The Report must be published within 12 months of the balance sheet date of the relevant financial year. This means that in-scope entities with a 31 December year end will need to publish relevant information by December 2026.
Responsibility for the Report
The members of the administrative, management and supervisory teams of the relevant undertaking have collective responsibility for ensuring that the Report is drawn up, published and made accessible within the required timeframe.
In addition, statutory auditors will be required to confirm and state whether a company falls within the scope of the rules and whether the Report was published in accordance with the provisions of the CBCR Directive.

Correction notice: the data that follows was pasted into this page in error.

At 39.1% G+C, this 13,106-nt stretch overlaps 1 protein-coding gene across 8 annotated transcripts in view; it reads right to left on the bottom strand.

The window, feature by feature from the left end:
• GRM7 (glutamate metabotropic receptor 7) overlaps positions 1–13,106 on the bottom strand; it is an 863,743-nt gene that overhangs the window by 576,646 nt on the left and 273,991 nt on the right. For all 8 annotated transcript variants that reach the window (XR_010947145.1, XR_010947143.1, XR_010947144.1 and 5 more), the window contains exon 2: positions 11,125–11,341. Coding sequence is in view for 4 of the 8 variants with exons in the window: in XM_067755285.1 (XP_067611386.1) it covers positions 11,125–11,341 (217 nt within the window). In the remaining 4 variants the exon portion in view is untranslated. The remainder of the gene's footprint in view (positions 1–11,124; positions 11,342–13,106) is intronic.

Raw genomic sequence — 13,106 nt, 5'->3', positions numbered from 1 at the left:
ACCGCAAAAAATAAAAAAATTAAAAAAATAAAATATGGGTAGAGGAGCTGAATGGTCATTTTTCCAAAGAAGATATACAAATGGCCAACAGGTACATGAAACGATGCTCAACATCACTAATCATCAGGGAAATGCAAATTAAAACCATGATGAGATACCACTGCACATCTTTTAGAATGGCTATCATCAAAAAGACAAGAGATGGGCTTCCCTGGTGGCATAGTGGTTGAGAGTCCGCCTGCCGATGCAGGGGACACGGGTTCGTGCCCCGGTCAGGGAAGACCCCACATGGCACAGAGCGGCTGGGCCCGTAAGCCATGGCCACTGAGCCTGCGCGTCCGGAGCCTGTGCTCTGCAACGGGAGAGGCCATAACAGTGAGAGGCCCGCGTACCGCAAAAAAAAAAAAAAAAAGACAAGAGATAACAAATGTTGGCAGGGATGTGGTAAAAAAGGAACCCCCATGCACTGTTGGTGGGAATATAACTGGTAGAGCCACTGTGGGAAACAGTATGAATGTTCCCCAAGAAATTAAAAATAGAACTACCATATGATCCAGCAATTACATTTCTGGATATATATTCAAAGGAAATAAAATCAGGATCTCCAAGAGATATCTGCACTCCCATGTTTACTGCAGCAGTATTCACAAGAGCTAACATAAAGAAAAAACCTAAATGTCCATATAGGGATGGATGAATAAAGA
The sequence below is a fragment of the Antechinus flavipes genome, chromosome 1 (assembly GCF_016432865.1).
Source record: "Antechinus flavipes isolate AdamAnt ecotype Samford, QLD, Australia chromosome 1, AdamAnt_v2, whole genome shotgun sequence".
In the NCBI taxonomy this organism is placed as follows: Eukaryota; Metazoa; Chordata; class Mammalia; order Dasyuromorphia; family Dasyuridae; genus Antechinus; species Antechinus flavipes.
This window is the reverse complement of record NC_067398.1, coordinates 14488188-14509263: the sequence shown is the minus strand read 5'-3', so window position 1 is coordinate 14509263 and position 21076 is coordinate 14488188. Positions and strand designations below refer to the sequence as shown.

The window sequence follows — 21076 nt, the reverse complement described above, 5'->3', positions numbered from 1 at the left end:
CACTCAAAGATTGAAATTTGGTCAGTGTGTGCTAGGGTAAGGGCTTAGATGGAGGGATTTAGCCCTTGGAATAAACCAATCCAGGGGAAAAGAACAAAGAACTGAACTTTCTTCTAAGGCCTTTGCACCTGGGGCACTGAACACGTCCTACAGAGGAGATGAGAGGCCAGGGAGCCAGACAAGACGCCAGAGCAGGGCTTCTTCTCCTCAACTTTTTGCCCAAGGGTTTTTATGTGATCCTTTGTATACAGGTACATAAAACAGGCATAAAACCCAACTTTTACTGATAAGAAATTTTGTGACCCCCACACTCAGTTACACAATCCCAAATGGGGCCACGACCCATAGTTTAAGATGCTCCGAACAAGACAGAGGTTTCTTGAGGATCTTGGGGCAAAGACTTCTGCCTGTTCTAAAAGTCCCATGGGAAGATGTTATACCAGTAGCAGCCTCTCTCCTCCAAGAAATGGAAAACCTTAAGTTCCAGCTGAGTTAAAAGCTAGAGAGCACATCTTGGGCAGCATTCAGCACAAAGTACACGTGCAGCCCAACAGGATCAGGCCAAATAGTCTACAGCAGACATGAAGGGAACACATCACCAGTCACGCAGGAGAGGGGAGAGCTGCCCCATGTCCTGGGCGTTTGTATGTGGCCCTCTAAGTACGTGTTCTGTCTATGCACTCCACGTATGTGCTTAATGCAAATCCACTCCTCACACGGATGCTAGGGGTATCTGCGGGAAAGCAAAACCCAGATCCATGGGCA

There are no specific penalties included in the CBCR Directive and it is up to EU Member States to provide for penalties and ensure those penalties are enforced upon implementation into domestic law.
Review of the CBCR Directive
The impact and effectiveness of the CBCR Directive will be reviewed by 22 June 2027. This review will examine, in particular:
- whether it would be appropriate to extend the reporting obligation to smaller undertakings;
- the impact of allowing data for third-country jurisdictions to be provided on an aggregated basis; and
- the operation of the safeguard clause.
The Matheson tax team will continue to keep you updated on the implementation of the CBCR Directive in Ireland. Should you have any questions on the above or if it would be helpful to discuss further with a member of our tax team, please do not hesitate to contact us.